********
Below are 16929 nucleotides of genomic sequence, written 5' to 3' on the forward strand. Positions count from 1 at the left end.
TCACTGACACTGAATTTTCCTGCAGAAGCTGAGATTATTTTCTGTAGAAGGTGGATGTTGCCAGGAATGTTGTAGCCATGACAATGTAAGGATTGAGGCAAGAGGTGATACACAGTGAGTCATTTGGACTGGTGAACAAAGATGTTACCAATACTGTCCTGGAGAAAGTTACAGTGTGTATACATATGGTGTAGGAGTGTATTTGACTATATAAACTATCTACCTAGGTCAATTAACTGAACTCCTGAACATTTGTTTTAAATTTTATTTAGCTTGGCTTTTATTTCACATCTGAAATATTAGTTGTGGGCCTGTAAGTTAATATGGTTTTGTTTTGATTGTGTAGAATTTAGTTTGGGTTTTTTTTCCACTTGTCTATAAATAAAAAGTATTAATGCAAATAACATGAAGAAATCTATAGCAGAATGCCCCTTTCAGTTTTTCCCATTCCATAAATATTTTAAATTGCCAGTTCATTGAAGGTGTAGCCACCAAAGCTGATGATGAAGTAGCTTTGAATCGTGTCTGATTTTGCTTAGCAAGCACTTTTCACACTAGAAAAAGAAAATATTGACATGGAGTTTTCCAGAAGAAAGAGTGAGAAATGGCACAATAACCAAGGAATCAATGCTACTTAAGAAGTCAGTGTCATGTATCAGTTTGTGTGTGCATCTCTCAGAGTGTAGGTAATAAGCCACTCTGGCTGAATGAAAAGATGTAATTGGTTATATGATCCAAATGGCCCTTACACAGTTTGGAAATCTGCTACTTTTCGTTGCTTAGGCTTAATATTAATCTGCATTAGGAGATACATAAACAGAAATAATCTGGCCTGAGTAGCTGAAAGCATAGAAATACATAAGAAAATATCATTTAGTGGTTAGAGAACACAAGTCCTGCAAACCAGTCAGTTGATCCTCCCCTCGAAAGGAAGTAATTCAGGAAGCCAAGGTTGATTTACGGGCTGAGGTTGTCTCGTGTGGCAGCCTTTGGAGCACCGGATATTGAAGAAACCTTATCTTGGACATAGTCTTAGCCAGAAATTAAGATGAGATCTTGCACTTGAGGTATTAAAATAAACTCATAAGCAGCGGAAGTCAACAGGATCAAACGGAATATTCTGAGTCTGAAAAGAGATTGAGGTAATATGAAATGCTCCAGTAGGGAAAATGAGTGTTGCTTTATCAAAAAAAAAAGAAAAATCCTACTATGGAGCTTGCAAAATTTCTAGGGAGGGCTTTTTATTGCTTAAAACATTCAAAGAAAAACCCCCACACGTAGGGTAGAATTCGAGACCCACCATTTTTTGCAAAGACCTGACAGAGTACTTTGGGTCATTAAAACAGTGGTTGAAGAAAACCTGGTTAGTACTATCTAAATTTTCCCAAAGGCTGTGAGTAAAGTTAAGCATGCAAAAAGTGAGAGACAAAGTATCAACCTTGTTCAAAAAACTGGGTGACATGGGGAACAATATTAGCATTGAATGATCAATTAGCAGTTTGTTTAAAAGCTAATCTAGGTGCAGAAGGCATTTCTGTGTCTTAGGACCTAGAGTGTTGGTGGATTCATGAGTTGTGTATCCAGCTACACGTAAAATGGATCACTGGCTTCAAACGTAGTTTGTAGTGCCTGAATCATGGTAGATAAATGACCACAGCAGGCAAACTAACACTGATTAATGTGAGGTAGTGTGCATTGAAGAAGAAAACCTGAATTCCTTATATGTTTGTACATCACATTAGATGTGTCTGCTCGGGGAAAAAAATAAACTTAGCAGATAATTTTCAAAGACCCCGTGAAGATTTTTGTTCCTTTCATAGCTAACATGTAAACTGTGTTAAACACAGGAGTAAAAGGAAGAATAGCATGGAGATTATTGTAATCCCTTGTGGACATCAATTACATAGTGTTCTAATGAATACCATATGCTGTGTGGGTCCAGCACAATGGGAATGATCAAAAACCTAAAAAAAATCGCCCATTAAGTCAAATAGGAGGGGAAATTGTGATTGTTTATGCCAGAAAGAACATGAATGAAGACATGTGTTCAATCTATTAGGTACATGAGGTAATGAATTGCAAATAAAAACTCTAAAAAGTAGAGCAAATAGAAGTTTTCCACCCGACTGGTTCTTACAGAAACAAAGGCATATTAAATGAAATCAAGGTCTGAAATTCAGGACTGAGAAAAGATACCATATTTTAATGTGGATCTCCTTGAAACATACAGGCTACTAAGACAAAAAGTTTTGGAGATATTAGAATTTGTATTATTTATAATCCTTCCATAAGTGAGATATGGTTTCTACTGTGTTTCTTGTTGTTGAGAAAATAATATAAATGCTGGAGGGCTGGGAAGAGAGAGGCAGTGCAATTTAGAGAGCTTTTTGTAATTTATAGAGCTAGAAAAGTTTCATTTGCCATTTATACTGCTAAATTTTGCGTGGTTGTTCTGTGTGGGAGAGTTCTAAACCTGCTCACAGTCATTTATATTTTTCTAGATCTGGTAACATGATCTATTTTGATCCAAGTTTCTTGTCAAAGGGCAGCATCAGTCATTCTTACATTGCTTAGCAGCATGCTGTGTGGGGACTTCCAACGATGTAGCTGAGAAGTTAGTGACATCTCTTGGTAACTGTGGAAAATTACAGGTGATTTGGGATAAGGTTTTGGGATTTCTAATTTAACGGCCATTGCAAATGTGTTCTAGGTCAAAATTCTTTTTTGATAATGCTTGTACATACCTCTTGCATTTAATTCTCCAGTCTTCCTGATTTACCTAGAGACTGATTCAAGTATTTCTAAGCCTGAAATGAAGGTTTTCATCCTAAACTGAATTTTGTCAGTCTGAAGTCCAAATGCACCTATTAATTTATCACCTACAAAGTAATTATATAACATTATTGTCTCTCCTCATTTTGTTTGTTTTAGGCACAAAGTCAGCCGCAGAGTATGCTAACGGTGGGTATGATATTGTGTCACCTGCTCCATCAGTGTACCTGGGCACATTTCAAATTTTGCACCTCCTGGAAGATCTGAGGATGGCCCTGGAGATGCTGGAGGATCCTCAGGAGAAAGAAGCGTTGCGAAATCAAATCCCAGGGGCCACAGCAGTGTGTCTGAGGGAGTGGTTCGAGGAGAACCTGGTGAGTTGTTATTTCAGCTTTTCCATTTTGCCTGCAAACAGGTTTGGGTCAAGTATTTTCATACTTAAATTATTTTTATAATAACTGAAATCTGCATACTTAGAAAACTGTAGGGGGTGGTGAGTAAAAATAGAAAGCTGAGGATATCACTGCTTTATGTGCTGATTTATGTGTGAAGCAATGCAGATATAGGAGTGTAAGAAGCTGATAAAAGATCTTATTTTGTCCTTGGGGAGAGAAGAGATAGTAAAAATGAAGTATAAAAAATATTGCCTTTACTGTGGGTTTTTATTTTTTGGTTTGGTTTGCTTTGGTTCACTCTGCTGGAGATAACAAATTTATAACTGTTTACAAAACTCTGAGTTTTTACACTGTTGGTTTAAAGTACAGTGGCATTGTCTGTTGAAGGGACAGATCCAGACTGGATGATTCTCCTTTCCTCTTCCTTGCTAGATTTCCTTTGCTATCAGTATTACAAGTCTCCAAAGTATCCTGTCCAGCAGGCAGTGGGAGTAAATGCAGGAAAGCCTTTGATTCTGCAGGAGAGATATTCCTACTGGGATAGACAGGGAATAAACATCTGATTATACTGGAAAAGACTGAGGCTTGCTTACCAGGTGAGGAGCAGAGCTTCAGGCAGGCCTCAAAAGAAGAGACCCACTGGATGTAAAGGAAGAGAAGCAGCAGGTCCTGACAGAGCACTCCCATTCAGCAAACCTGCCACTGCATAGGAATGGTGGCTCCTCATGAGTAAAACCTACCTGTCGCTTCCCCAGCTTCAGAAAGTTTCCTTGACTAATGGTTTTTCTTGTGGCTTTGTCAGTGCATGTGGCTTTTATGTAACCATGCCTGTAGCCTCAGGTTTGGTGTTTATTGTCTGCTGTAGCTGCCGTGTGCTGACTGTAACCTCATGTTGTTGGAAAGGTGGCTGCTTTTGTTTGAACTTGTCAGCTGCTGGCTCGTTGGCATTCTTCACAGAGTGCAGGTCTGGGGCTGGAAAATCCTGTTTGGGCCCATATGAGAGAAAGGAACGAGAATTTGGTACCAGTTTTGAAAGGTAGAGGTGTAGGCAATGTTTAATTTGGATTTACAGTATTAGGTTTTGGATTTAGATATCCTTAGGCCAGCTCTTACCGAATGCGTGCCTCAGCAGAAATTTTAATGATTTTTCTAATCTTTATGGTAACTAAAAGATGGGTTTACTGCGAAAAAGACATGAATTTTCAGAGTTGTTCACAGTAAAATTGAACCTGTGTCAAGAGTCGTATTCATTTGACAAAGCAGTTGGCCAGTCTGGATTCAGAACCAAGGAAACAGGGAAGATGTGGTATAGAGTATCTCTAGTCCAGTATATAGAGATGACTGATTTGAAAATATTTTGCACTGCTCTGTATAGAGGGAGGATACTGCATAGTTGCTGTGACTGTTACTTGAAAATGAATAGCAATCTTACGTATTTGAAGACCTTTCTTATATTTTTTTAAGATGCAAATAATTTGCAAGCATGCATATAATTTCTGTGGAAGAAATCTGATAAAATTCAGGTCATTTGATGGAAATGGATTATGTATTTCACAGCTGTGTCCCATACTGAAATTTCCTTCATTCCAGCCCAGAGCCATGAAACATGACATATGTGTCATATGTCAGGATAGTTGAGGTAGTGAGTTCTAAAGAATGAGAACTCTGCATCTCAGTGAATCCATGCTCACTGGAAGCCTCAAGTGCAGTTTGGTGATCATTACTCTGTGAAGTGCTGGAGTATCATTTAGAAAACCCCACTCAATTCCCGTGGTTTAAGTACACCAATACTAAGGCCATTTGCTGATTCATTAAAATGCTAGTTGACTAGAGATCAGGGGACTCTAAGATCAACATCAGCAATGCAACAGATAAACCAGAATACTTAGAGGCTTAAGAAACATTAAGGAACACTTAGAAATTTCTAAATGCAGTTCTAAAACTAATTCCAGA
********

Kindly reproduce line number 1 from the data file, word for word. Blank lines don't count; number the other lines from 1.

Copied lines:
Below are 16929 nucleotides of genomic sequence, written 5' to 3' on the forward strand. Positions count from 1 at the left end.